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Read this: Media Masters - Heather Dietrick

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Media Masters - Heather Dietrick…



Media Masters with Paul Blanchard

welcome to media Masters a series of one-to-one interviews with people at the top of the media game today.

I'm here in New York and John by header Dietrich chief executive of the Daily Beast and media career began as a first amendment like initially in academia, then it publishes first before joining got his legal team when they were being sued by Hulk Hogan following its bankruptcy.

She became president of the organisation until it's still to univision in 2016 when the men website was closed down.

She joined the Daily Beast as chief executive in 2017 Heather thank you for joining me.

Thank you for having me so I had a million read is a day.

I mean there's clearly a digital market very Reverend intelligent news news breaking news with the voice singer of our writers have an opinion about something they were on their sleeve and we try to bring that voice into everything we do from the look of the site.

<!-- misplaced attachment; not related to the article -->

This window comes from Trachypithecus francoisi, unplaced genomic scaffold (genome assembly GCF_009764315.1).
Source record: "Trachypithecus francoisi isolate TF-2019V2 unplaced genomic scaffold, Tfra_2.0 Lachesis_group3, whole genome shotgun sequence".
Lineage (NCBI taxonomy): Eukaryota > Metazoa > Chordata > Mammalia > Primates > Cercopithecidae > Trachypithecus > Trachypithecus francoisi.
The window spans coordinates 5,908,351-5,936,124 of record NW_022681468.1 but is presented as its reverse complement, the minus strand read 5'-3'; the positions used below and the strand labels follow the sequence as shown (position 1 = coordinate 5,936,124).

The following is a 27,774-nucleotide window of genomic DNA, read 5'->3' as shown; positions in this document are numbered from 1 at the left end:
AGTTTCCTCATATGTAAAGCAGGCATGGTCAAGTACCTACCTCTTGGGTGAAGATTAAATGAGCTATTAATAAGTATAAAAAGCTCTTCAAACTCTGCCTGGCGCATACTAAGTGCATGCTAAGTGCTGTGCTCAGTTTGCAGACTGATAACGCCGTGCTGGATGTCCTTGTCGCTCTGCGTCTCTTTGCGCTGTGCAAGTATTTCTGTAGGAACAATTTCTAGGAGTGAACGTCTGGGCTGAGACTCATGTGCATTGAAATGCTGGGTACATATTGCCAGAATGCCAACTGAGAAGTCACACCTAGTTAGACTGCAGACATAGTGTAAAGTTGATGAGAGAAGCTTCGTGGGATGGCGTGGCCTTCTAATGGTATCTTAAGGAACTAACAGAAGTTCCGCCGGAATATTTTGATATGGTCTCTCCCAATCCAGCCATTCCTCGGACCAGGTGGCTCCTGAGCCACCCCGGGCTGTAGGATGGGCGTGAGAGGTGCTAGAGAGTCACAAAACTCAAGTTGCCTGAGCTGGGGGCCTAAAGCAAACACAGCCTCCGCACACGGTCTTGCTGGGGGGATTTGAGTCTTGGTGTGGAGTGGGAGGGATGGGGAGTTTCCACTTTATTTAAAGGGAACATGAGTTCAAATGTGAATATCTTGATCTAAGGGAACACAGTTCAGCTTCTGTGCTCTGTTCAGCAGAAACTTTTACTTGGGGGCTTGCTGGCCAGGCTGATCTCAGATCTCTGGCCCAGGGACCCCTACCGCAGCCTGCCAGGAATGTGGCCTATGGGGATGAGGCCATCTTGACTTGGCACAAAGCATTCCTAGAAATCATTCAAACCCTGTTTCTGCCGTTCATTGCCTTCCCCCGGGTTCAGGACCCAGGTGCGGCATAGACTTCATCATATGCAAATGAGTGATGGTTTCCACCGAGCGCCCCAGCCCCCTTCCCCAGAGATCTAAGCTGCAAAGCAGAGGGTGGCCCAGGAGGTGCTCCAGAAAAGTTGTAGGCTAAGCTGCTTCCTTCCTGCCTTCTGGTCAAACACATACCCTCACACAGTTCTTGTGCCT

So you can tell when you come in all the way through the journalism through our in, Aubrey

Newspapers in our opinion pieces, how do you summarise the Daily Beast and if you met someone at a cocktail party who wasn't speaking Media literate and wasn't off and then you said that you know what you're always how you describe the website to someone the best endeavours to tell you what's most important.

So that you are an intelligent person into came to go about your day in understanding the news and also understanding what our writers with our experts think about what's going on so that it can shape your thoughts in your opinions about the world.

I mean choosing down trump scoops.

Is is putting the Beast in Direct competition with established brands like the New York Times and had to know where actually one of the few digital outlets that tries to break news that still a and you know it the big players in York Times the Washington Post I have have really done a brilliant job at that and then a lot of the smaller players have morphed to be in a more bloggers.